Caught in the titanic struggle of the two empires, Persia and Rome, the Nestorians found it necessary to build up their own ecclesiastical organization and to maintain a distance from their brethren in the enemy camp. They were abetted in the process by the insistence of the Persian emperor, Khosrow Anushirvan, who, while battling the Byzantine Christian Heraclius, demanded that they choose between the Nestorian and the Jacobite rite if they wished to stay in their native country (Joseph 1961, 25-26). Sassanian emperors generally tolerated their Christian subjects, especially the Nestorians. In this way the Persian church became a sort of national church for the Nestorians. Their bishop, of Seleucia-Ctesiphon, came to wield unlimited power, in contrast to that of the metropolitan of Edessa. This power was further consolidated under Islam because the caliphs wanted the continued existence of native churches, in order to separate themselves from the Byzantines. Nestorian patriarchs were very much respected as important Christian dignitaries under the caliphs. Their centers of learning at Nisibis, Jundishapur, and Merv became important cultural landmarks and contributed scholars who abetted the development of an Arabo-Islamic cultural heritage. These scholars served in numerous offices of trust, and their patriarch was regarded most highly under the Islamic imperium, except during the caliphates of çUmar II (717-720) and al-Mutawakkil (847-861), who were responsible for reducing Nestorians to the level of other sects.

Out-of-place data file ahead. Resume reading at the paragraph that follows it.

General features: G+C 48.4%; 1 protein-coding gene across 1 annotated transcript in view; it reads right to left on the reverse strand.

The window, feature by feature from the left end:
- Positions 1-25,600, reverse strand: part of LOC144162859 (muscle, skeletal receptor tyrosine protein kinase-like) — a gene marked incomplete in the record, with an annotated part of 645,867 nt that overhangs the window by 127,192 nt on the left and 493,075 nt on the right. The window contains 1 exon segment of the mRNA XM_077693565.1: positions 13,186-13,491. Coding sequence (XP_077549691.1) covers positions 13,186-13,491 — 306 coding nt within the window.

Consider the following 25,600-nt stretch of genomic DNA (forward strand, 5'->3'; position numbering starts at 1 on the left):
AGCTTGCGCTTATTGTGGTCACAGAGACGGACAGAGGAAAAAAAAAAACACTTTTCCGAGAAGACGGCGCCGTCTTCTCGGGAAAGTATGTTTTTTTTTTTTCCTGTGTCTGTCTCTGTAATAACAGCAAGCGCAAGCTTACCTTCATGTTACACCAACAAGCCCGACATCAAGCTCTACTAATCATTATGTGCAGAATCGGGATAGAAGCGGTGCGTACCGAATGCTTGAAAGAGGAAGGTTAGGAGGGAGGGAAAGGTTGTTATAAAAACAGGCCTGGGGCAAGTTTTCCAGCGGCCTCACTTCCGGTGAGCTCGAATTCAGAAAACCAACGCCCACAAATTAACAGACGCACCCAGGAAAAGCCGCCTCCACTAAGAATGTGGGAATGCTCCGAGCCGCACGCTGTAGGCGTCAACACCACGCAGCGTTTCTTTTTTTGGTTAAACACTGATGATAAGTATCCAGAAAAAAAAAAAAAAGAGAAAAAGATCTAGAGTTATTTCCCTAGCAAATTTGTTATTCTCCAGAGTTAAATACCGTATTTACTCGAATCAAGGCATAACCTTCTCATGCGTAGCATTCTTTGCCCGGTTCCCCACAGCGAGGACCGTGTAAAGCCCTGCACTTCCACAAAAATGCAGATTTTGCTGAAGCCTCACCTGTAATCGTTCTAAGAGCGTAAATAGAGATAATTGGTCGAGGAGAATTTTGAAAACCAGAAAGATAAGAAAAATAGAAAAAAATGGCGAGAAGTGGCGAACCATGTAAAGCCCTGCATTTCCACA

The Mongol conquests revived hope: more than one emperor espoused Christianity, as did some Turco-Tartar tribes of Central Asia (Joseph 1961, 28). On his march westward, Hülegü spared Christians because his wife was "a believing and true Christian queen" (Mingana 1927). The metropolitan of Cathay in 1280 was a Mongol Nestorian. Another church father of Tartar origin was Rabban Bar Sawma (d. 1317). He was sent by the Mongol emperor, Arghun, to the West in 1287 to gain the support of the Christian monarchs of Europe to conquer Muslim Palestine and Syria.